"I can't be myself in this relationship"
If you have heard yourself say, "I can't be myself in this relationship," the first thing to know is that you are in good company. Intimate relationships are complex and you have likely experienced poor modeling and little to no training about how to navigate them. When you hear yourself saying, "I can't be myself in this relationship," the first impulse may be to blame your partner. While your partner may be contributing to an unsupportive dynamic, trying to get your partner to change so that you can stay true to yourself is a disempowering option. Focusing compassionately on what's happening for you empowers you to create healthy change.
Compassionate focus on yourself might start with asking what exactly is keeping you from being yourself. It's a tricky question because to answer it, you first have to know what "being yourself" really is. Knowing what it is to express the authentic and unique you is a life's work. As you practice a life of mindfulness and self-reflection, you peel away layers of ideas about how you should be and how relationships work. Often this can be a painful process, sometimes like having your skin peeled off (yikes!). But not always; sometimes you just see through a habit and it drops away easily. Being more connected to your authenticity is like coming home in a deep way.
So what gets in the way of you being the authentic you in your relationship? Well, lots of things could get in the way, but let's start with your unconscious. Unconscious limiting beliefs often influence your perceptions and choices and prevent you from asking for what you need.
Here is a list of common limiting beliefs that keep you from being yourself in relationship:
- Being myself hurts you so I have to do what you want to stay in relationship. This is the way it is and I just have to endure it and give up my autonomy.
- I'm not good enough as I am. I have to continuously secure your love by being super productive, dramatic, or sexy.
- It's not safe to be me. You will tell me I'm doing it wrong and that's dangerous.
- I can only rely on myself. If I share my needs, you won't meet them, so why bother.
- If I share who I am, I will be used.
- If I am helpless and endearing, you will be motivated to meet my needs. If I stand in my power and competence, you'll abandon me.
As you read each of the limiting beliefs above notice if there is any sense of familiarity or resonance with particular ones. The fact that you intellectually don't agree with any these doesn't affect their unconscious operation. Habit takes care of that.
The next part is catching these beliefs in action. Where are they showing up? What are the clues that they are operating? Here are some tell tale signs that these beliefs are in operation:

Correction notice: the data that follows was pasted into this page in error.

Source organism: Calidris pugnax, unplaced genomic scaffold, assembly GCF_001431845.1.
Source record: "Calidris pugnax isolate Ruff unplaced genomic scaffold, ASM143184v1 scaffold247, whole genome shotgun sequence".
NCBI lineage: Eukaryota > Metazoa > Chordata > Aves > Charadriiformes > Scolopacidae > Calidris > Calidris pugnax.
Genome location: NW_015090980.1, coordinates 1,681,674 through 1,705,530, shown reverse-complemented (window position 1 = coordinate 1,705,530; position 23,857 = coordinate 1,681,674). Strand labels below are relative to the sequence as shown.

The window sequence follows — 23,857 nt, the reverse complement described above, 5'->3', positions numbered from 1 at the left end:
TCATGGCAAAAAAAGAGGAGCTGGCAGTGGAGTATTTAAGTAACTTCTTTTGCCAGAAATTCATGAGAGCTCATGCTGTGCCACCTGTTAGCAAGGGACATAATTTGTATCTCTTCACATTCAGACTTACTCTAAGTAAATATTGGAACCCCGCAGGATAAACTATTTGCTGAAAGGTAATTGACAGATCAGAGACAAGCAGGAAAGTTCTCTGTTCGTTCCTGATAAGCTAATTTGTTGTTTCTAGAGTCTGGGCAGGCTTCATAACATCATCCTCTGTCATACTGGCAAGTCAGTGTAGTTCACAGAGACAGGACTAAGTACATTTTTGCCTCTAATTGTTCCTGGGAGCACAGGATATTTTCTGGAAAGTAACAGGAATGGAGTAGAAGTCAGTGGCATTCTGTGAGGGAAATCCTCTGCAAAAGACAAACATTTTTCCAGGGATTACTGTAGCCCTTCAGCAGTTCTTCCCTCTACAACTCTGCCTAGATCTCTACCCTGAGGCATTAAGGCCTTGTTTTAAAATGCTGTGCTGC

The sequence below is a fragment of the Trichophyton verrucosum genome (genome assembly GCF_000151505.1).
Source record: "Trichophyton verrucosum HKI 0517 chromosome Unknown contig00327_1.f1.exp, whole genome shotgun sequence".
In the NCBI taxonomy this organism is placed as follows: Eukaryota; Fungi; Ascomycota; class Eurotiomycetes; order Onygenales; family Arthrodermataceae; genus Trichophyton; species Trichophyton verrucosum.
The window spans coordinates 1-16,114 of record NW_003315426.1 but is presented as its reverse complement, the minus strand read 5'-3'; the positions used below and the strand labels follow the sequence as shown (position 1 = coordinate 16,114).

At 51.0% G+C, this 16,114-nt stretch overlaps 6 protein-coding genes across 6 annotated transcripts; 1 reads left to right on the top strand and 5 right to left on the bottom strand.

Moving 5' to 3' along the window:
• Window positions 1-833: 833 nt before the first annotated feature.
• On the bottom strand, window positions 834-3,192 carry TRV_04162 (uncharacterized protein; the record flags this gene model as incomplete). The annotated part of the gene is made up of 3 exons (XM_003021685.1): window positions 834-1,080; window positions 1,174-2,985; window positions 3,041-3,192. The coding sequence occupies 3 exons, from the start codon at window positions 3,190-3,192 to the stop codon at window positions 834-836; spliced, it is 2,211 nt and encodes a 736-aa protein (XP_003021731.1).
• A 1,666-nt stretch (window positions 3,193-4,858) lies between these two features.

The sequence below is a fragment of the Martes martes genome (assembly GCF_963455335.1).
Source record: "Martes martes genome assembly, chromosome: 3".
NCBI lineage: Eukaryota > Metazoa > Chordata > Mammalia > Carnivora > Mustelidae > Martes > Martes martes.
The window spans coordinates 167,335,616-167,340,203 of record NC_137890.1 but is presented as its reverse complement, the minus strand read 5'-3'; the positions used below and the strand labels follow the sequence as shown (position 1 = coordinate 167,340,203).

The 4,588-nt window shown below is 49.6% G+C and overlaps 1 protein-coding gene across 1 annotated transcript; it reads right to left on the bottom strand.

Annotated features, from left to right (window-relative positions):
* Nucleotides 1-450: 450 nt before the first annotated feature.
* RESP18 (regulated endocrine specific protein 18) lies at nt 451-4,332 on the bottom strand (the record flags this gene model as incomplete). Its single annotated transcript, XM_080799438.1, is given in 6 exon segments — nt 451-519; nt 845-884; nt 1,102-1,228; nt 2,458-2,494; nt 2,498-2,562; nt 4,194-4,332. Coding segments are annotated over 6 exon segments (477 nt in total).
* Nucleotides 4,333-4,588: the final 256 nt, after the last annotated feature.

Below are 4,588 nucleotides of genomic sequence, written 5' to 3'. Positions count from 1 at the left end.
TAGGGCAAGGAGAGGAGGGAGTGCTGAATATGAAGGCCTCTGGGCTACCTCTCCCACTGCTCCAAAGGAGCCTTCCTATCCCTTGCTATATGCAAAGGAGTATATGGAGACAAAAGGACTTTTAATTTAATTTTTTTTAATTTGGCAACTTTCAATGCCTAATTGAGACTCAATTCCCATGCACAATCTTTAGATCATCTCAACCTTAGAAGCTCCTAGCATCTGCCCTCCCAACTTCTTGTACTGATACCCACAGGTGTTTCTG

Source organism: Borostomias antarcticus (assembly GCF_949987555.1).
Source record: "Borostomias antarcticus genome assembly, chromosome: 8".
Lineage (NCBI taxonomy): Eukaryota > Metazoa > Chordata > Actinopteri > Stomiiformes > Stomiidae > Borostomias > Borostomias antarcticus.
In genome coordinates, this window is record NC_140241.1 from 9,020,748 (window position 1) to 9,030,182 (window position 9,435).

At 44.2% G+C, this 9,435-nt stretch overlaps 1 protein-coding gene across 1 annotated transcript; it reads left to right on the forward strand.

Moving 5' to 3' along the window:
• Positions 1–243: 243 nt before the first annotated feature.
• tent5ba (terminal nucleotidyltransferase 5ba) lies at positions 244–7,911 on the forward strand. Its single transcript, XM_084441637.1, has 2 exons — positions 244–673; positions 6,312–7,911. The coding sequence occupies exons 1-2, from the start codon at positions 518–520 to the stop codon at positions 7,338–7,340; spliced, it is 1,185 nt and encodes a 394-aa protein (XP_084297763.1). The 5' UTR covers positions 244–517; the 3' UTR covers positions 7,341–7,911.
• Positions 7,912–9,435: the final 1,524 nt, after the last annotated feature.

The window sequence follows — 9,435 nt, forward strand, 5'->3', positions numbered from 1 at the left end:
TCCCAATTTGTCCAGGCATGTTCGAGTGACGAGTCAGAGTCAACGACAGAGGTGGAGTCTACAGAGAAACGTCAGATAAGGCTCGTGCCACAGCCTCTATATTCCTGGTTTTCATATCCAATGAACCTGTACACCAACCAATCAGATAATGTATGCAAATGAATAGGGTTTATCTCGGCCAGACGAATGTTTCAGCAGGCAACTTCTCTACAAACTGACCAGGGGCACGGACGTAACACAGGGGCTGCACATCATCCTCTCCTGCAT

- Feelings of resentment
- Wishing your partner would stay at work later.
- A feeling of deflation or numbness after making a decision or agreement
- Keeping a scorecard, e.g., "I did this with you so you should do this with me."
- A sudden feeling of dislike or hate for your partner
- Anger bursts that seem to come from nowhere
- Asking for alone time more than you ask for connection time
- Making decisions that aren't right for you
Once you start noticing these beliefs in action, the next step is to bring them out into the open. For example, you notice you don't really want to go with your partner for dinner with her parents on Friday. You feel tension rise and hear yourself say yes anyway. Now is the time for transparency with your partner. You might say something like,
"I hear myself saying yes to your request and I notice all this tension. A reactive voice is telling me that I have to say yes even though I need rest. I don't want to make decisions from that place. I'm wondering if you could help me brainstorm ways I could meet my need for rest and still meet the need for family?"
Immediately taking responsibility for your inner struggle by making a concrete do-able request opens the door for collaboration. Just sharing the limiting belief doesn't provide a new way forward and may lead to a conflict in which your partner hears criticism or imagines s/he has to be your therapist or somehow fix the situation. Also, true collaboration means you care for your partner's needs, but you are not ultimately responsible for meeting them.
We are only scratching the surface here regarding what can help you to stay true to yourself in relationship. Other aspects of this practice include self-empathy, self-forgiveness, boundary setting, and how to create true collaboration.
Take a moment now to reflect on the last week with your partner. Follow the three steps above:
1. Notice clues that a limiting belief may be operating.
2. Identify the belief by reading through the ones listed above or writing out all your thoughts related to a particular situation and then looking for the belief driving those thoughts.
3. Find one simple situation in which you can take action based on what you want and need even though it differs from your partner's choice.